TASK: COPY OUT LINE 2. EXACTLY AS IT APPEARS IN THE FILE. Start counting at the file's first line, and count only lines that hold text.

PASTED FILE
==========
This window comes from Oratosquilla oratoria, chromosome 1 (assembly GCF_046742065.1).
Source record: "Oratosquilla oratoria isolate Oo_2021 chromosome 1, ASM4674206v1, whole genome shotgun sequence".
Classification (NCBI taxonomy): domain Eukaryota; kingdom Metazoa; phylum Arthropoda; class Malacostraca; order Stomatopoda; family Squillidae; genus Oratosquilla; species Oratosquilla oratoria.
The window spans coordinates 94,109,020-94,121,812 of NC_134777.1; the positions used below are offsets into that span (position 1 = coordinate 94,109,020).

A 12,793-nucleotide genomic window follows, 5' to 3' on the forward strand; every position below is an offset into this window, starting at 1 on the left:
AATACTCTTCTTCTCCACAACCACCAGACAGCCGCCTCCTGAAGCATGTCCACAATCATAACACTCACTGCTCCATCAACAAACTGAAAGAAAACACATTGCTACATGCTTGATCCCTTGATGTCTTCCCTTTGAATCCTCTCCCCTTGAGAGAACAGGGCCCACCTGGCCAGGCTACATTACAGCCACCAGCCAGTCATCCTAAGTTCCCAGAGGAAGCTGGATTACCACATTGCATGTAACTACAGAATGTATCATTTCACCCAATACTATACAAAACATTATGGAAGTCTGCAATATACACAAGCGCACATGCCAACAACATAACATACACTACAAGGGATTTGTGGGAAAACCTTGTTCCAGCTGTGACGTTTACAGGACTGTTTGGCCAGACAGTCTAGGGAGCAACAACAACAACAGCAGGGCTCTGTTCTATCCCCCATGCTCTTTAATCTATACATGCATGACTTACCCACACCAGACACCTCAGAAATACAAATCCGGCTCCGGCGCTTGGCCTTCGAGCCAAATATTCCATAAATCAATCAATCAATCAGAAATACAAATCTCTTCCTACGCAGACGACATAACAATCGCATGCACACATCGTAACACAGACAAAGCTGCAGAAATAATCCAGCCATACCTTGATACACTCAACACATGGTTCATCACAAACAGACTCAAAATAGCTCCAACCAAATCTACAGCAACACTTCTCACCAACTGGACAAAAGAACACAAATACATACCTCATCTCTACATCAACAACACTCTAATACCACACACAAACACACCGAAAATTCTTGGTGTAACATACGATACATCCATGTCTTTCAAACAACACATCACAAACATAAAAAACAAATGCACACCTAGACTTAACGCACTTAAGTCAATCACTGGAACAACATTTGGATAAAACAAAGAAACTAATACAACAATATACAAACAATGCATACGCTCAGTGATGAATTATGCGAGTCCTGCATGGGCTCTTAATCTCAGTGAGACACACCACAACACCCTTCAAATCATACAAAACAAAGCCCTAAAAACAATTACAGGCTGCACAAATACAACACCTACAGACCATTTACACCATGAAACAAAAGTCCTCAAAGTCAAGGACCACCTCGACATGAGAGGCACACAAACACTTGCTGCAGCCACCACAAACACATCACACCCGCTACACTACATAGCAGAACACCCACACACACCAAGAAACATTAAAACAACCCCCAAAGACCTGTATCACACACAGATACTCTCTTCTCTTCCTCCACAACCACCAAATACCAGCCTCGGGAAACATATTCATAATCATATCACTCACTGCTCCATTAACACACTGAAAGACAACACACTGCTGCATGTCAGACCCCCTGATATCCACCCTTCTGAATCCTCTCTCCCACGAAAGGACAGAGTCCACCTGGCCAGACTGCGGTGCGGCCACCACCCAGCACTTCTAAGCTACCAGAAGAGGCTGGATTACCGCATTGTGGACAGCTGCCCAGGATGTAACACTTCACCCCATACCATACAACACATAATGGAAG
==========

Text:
Source record: "Oratosquilla oratoria isolate Oo_2021 chromosome 1, ASM4674206v1, whole genome shotgun sequence".